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1.2 reflection of waves

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• 1.2 reflection of waves

1. 1. 1. 2 REFLECTION OF WAVES NURUL FADHILAH BINTI ALIAS MRSM KUALA KLAWANG, NEGERI SEMBILAN
2. 2. Introduction What will happen to the waves after they hit the retaining (tembok) wall? Water waves hitting a wall
3. 3. When an object, like a ball, is thrown against a rigid wall it will…? ball wall This "reflection" of the object can be analyzed in terms of momentum and energy conservation If the collision between ball and wall is perfectly ELASTIC, then all the incident energy and momentum is reflected, and the ball bounces back with the same speed If the collision is INELASTIC, then the wall (or ball) absorbs some of the incident energy and momentum and the ball does not bounce back with the same speed.
4. 4. Waves also carry energy and momentum whenever a wave encounters an obstacle, they are reflected by the obstacle reflection of waves is responsible for echoes, radar detectors, and for allowing standing waves which are so important to sound production in musical instruments.
5. 5. Reflection When a wave reaches a boundary it is: •Partially reflected (bounces off surface) •Partially transmitted through surface.
6. 6. Law of Reflection Angle of incidence = Angle of reflection
7. 7. WATER WAVE (REFLECTED WAVES PATTERN)
8. 8. Wave propagation Reflected waves Flat wave reflection from a convex barrier/obstacle/ reflector
9. 9. Circular wave reflection from flat barrier/obstacle/ reflector
10. 10. Let’s look at the detail…
11. 11. Circular wave reflection from a concave barrier/obstacle/ reflector Source far from barrier
12. 12. Circular wave reflection from a concave barrier/obstacle/ reflector Source near to the obstacle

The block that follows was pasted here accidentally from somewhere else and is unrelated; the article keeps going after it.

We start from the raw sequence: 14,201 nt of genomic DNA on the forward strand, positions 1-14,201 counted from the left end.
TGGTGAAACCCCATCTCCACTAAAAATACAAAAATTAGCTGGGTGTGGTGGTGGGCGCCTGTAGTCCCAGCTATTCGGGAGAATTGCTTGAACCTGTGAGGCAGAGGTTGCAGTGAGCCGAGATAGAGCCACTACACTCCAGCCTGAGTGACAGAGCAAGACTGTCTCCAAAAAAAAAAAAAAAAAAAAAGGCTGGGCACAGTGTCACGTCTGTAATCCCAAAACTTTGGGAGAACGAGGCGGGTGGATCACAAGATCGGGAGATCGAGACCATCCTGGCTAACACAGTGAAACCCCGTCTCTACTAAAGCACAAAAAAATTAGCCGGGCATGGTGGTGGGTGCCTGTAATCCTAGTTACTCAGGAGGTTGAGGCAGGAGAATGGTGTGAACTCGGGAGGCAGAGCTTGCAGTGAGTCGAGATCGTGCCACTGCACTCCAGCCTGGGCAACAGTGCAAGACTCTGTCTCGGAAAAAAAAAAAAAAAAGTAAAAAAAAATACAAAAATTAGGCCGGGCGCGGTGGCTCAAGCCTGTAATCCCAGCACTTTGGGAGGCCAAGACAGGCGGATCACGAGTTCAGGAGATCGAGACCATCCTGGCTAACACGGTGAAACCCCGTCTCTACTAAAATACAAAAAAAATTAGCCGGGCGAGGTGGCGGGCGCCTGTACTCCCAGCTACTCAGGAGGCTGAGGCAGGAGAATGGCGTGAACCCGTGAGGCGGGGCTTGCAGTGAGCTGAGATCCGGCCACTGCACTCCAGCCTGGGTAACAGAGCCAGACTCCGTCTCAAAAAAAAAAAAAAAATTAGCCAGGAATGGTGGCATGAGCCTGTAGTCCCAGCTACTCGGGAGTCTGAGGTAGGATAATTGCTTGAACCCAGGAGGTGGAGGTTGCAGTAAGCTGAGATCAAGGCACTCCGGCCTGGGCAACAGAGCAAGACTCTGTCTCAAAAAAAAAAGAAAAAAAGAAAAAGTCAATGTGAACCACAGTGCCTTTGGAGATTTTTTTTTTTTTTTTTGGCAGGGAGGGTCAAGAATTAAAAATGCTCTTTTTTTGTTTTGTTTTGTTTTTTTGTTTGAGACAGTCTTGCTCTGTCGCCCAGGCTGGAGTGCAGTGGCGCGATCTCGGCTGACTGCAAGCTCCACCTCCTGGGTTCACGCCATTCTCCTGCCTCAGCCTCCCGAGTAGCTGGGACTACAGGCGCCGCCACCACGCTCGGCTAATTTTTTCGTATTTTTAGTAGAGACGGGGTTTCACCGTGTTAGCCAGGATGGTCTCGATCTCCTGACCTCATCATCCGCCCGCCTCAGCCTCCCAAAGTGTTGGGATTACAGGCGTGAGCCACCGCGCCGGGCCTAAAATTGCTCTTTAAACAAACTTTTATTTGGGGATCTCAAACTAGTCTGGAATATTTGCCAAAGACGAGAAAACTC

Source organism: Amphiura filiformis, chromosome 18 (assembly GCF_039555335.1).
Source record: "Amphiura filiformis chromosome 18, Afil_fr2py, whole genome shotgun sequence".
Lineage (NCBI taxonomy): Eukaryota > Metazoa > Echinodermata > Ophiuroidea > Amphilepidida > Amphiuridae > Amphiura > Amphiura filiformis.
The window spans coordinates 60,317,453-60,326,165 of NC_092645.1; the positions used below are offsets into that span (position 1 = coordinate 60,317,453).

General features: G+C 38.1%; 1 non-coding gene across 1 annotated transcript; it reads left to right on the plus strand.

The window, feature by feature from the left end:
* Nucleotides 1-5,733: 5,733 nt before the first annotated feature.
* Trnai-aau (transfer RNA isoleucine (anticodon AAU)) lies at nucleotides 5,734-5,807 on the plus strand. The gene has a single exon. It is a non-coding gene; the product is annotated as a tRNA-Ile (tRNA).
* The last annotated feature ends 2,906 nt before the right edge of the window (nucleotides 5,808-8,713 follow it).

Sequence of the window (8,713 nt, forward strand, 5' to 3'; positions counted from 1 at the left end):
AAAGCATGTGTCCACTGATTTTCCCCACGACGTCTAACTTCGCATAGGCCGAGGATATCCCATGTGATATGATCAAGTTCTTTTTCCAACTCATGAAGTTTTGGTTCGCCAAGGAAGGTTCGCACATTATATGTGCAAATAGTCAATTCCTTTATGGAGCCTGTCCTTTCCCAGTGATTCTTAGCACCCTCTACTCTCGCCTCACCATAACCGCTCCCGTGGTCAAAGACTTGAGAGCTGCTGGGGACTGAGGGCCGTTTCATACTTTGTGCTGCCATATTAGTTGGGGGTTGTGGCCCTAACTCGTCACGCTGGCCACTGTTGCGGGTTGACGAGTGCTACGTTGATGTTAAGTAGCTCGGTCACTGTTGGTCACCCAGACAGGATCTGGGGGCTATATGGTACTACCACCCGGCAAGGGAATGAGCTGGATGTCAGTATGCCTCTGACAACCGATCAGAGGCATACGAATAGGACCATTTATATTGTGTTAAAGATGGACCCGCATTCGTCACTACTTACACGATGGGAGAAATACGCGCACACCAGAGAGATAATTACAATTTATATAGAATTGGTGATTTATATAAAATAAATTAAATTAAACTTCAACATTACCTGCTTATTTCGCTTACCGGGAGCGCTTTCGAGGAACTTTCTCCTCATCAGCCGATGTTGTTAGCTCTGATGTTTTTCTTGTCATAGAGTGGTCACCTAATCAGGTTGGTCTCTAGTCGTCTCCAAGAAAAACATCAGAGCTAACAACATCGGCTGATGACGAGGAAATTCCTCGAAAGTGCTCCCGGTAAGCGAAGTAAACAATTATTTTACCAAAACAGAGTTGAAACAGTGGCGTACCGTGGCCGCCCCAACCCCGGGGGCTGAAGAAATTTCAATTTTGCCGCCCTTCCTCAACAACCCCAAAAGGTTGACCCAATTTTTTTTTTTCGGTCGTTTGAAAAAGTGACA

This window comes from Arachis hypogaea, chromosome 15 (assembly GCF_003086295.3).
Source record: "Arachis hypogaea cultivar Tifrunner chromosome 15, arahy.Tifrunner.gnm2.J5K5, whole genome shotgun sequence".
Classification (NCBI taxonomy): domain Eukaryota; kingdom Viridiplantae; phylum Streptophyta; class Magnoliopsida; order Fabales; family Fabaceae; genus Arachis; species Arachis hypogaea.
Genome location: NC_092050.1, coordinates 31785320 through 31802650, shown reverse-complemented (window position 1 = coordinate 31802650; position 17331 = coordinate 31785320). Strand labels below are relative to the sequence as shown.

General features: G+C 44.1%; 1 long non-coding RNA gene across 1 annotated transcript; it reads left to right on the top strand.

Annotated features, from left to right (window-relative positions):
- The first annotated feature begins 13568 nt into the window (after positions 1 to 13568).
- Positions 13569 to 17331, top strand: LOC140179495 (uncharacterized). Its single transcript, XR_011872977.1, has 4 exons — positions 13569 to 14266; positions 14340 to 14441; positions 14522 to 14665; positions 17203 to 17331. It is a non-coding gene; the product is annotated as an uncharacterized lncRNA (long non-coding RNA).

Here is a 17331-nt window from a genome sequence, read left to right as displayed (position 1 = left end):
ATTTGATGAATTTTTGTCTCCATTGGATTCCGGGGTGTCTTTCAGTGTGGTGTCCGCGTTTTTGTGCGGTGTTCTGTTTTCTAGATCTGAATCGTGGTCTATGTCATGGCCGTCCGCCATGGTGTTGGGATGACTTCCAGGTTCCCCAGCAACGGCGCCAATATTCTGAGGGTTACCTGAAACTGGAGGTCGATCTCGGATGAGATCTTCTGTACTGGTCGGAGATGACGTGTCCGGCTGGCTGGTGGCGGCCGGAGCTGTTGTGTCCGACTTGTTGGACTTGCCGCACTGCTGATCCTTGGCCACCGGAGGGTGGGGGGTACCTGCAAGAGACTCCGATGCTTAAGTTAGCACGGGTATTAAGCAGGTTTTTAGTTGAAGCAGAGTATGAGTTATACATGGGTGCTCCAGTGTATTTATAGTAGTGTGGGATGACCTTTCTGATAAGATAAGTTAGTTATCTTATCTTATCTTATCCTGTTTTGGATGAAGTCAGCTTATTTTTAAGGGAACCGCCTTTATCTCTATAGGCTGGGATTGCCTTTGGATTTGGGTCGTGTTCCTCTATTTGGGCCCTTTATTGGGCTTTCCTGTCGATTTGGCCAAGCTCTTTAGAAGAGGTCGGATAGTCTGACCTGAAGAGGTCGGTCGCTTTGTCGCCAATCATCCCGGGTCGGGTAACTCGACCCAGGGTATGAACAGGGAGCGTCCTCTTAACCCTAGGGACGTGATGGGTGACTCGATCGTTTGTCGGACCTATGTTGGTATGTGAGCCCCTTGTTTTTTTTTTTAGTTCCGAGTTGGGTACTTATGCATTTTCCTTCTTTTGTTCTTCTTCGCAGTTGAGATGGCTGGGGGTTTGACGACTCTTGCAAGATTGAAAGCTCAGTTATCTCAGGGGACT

13. 13. Circular wave reflection from a convex barrier/obstacle/ reflector Source further from obstacle
14. 14. SOURCE IS FLAT (BAR VIBRATOR) SOURCE IS CIRCULAR (CIRCLE VIBRATOR)
15. 15. LIGHT WAVES (REFLECTED WAVES) • When rays of light strike any surface the rays are reflected , unless the surface is black, when they are absorbed. • The reflection depend on how smooth the surfaces are. Good mirrors reflect well over 90% of the light that reaches them, with only a small amount being absorbed. • A plane mirror is a flat smooth surface which reflects regularly most of the light falling on it.
16. 16. • The phenomenon of reflection of light obeys the law of reflection. (a) The angle of incidence is equal to the angle of reflection. (b) The incident wave, the reflected wave and the normal lie in the same plane. • It also can be seen that (a) The size of the image = the size of the object (b) The distance of the image = the distance of the object
17. 17. Specular Reflection • A reflection produced by a smooth surface.
18. 18. Diffuse Reflection • Reflection from a rough surface.
19. 19. http://micro.magnet.fsu.edu/primer/java/reflection/specular/specularjavafigure1.jpg
20. 20. Reflection from a Plane Mirror di=do hi=hoVirtual image (dotted lines show
21. 21. Step by step to Draw image… Please refer to the text book… Learn and practice step by step how to draw the images…
22. 22. Type of Image formed by a plane mirror • Laterally inverted • Same size as the object • Virtual and • As far behind the mirror as the object is in front of it Refer pg. 133 in your txt bk. (English Ver.)
23. 23. What is the minimum mirror height required for a person to see their full self in the mirror?
24. 24. Hint: Compare AB to CD A D B C
25. 25. CURVED MIRRORS (^^,)
26. 26. Curved mirrors can make things look smaller or BIGGER. C = center of curvature (center of sphere of the mirror) R = The distance between C and the mirror is called the radius of curvature f = FP (FP = ½ CP) F = Principal focus Principal Axis = connecting line from the centre of curvature to point P
27. 27. Application Concave Mirrors torches, search-lights and vehicles headlights to get powerful parallel beams of light. They are often used as shaving mirrors to see a larger image of the face. The dentists use concave mirrors to see large images of the teeth of patients. Large concave mirrors are used to concentrate sunlight to produce heat in solar furnaces.